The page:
Before we address this question, let's review what specialists do. Specialists are people on the trading floor of an exchange, such as the NYSE, who hold inventories of particular stocks. A specialist's job is not only to match buyers and sellers, but also to keep an inventory for him or herself that can be used to shift the market during a period of illiquidity.
The job of the specialist originated in 1872, when it was recognized that there was a need for a new system of continuous trading - before this, each stock had a set time during which it could be traded. Under the new system, brokers began to deal in a specific stock to remain at one location on the floor of the exchange. Eventually, the role of these brokers evolved into that of the 'specialist'.
It is the specialist's job to act in a way that benefits the public above all. Every specialist accomplishes this by filling the four vital roles of (1) auctioneer, (2) catalyst, (3) agent and (4) principal. Let's take a closer look at what a specialist does in fulfilling each of these roles:
- Auctioneer – Shows best bids and offers, becoming a 'market maker'.
- Catalyst – Keeps track of the interests of different buyers and sellers and continually updates them.
- Agent – Places electronically routed orders on behalf of clients. Floor brokers can leave an order with a specialist, freeing themselves up to take on other orders. Specialists then take on the responsibilities of a broker.
- Principal – Acts as the major party to a transaction. Since specialists are responsible for keeping the market in equilibrium, they are required to execute all customer orders ahead of their own.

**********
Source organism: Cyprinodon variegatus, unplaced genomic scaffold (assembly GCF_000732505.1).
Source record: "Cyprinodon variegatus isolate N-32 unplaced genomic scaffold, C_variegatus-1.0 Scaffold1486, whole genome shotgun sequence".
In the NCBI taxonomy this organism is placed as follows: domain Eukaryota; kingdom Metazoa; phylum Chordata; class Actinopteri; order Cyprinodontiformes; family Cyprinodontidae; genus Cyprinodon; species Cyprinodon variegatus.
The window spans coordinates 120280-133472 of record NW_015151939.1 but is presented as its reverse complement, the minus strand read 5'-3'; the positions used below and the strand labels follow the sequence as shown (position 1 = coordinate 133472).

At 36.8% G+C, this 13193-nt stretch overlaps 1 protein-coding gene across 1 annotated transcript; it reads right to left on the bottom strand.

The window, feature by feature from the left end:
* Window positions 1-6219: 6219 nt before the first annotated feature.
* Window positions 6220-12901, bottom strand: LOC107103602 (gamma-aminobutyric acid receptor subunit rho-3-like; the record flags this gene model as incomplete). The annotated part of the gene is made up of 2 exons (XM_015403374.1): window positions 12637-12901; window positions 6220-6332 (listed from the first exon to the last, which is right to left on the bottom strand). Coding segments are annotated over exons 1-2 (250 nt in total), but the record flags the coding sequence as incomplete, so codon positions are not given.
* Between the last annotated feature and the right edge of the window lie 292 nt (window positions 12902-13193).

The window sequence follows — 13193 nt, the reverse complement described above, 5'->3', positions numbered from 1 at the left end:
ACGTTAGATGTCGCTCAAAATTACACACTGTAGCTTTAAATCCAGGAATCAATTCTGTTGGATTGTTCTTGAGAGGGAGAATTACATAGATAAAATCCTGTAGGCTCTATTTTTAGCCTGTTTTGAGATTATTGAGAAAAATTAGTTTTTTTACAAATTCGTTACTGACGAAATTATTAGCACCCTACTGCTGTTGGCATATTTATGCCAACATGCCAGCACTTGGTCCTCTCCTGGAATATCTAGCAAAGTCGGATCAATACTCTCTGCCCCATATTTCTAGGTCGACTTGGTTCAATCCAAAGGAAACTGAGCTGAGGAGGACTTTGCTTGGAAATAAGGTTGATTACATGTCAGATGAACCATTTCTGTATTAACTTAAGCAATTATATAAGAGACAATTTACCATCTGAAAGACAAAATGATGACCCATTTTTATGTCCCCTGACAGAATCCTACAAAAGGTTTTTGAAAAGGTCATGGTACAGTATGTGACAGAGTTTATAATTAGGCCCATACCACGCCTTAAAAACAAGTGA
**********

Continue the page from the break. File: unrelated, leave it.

The specialists at the NYSE are employed by seven firms. Companies listed on certain exchanges will interview employees of the specialist firms, seeking out suitable people to represent them (by holding inventories of the companies' stocks). Here are the seven NYSE specialist firms:
- Bear Wagner Specialist LLC.
- Fleet Specialist, Inc.
- LaBranche & Co., LLC.
- Performance Specialist Group, LLC.
- Spear, Leeds & Kellogg Specialists LLC.
- SIG Specialists, Inc.
- Van der Moolen Specialists USA, LLC.
Read about some of the ways in which technical investors use the absolute breadth index to measure whether a market trend ...
Most stocks are traded on physical or virtual exchanges. The New York Stock Exchange (NYSE), for example, is a physical exchange ...
Filing for chapter 11 bankruptcy protection simply means that a company is on the verge of bankruptcy, but believes that ...
With all the financial organizations out there, knowing what they all do can be as complicated as knowing where to invest. ...
The price an asset would fetch in the marketplace. Market value ...
A nickname for the foreign bond market of the United Kingdom. ...
A reduction in the number of a publicly traded company’s shares ...
A refusal of businesses to invest in a particular sector of the ...
An unofficial market where securities are traded. Gray (or “grey”) ...
The number of shares available for trading of a particular stock. ...